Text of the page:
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Tales of Triumph: Flying through Turbulence

As told to Riva Pomerantz

You know what turbulence feels like, when it seems pretty certain that the plane is going to fall away from under you and your heart is thumping somewhere around your knees and you’re praying like your life depends on it? If you’re nodding your head right now, then you’ll be able to at least identify somewhat with this next line: My childhood was one long, painful turbulence.

Wednesday, October 31, 2012

abstarctIt wasn’t just the friction that made my parents forever embroiled in long, drawn-out battles, silent cold wars, and heated arguments. It wasn’t just the poverty in our home that resulted in my classmates ridiculing me for the secondhand clothes I needed to wear. It wasn’t only the tension of my brother’s medical condition and the anxiety we all had about his failing health. It was also the deep, raw fear that kept me up at night wondering: What was the next hurdle that lay in store for me?

I learned to walk through the front door after school and take the “temperature” of my home. What was the expression on my mother’s face? Was my father scowling? Had my older sister shut herself up in her room and locked the door? All these were my clues that it was best to become completely invisible and make as little trouble as possible. I’d wait for another opportunity to ask Mommy to sign my test (not exactly the best of grades, as usual!), and I certainly wasn’t going to tell her that I had lost my navy sweater!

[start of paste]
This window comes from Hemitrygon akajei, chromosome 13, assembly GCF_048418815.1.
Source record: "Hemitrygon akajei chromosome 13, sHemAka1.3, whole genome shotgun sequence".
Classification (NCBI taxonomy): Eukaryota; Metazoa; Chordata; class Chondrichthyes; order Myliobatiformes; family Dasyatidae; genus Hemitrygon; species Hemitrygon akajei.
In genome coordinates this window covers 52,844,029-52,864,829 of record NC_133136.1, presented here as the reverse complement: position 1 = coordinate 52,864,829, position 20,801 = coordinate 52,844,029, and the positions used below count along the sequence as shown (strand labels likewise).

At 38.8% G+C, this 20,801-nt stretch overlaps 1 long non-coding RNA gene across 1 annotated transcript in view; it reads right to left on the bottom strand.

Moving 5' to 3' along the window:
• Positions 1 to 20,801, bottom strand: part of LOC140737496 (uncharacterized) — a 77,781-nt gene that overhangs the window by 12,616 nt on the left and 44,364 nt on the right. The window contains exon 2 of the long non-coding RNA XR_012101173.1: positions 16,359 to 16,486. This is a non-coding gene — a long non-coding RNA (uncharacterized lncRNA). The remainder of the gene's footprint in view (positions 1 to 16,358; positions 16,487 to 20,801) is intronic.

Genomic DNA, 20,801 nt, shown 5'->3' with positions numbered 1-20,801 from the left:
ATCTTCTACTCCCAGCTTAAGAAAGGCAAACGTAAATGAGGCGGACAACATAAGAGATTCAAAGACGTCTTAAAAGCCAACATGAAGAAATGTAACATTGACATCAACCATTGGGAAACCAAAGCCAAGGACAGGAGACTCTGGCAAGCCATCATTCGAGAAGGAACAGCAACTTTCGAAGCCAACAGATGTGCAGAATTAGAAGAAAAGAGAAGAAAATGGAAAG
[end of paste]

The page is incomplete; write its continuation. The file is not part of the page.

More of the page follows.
Much of the time, I was assuming the neglected role of mother to the rest of my siblings, being that my own mother was way too overwhelmed with life to take much care of us. I was cooking entire suppers by age ten, and I could change diapers by seven. I could do floors and windows and put up a cholent. My father called me his “little balabusta,” but every time he said it there was a catch in his voice. I think he felt partially guilty for my needing to grow up so fast and so differently than the rest of my friends.

 

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